Eric van Heutgen North Carolina State University

Resources Authored

Factsheets

Composition and Usage Rate of Feed Ingredients for Swine Diets

Publish Date: 03/25/2010

Proper diet formulation involves having accurate knowledge of the nutrient requirements of the pig and information about the energy and nutrient composition of available feed ingredients. In addition, it is important to realize that some feed ingredients possess inherent factors that will decrease pig growth and reproductive performance and/or impact carcass composition and quality if fed in excess.


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Factsheets

Nutritional Effects on Swine Nutrient Excretion and Air Quality

Publish Date: 03/25/2010

Animal production involves the feeding and care of animals to obtain usable end products, such as meat or milk. Since the efficiency with which animals use nutrients is less than 100%, a portion of the nutrients supplied to the animal is excreted as feces. The end/byproducts of metabolism are excreted in urine. Traditionally, these excreta were used as fertilizers for crops and thus were an integral part of the nutrient cycle. Over the last decade, animal production has expanded significantly in areas without adequate local feed production. To sustain expanding animal agriculture, feed ingredients were shipped in from major crop producing regions, initiating the import of nutrients, including nitrogen and phosphorus into animal producing regions. Due to the bulk of animal manure relative to its weight, shipping it to the feed producing regions for use as a fertilizer was not economically viable. Alternative methods to deal with manure were thus sought. Some are focused on different processing and storage techniques after manure production, while others deal with reducing the excretion of nutrients in manure. This factsheet outlines some of the underlying principles for modifying pig diets with the objective of reducing nutrient excretion and ammonia and odor emissions.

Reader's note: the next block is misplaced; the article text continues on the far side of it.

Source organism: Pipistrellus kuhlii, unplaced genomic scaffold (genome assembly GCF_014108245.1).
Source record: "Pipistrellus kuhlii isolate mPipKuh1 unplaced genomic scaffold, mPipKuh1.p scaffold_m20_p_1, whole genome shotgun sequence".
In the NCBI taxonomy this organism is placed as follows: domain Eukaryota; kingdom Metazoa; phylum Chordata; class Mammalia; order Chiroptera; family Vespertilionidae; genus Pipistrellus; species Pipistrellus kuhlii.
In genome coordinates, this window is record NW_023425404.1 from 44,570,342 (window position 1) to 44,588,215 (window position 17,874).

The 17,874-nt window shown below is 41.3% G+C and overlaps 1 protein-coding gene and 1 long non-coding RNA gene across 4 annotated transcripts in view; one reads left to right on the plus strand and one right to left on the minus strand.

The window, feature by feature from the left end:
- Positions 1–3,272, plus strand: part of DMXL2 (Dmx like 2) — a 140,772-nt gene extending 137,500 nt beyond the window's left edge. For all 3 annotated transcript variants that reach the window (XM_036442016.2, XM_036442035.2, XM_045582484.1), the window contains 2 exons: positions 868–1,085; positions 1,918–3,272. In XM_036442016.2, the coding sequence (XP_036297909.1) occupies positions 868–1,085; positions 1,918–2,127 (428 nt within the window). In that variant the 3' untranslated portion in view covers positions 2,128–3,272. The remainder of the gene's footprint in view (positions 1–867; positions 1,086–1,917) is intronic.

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Factsheets

Example Diets for Swine

Publish Date: 03/25/2010

The ability to properly formulate diets to achieve production goals and optimize profitability is essential for the success of any pork production operation. Swine diets are increasingly more complex with the emergence of improved nutritional technologies and greater availability and use of alternative feed ingredients. This factsheet is intended to teach key practical concepts and principles of swine nutrition and diet formulation through the presentation of diets made for various classes of swine.


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Factsheets

Growing-Finishing Swine Nutrient Recommendations and Feeding Management

Publish Date: 03/25/2010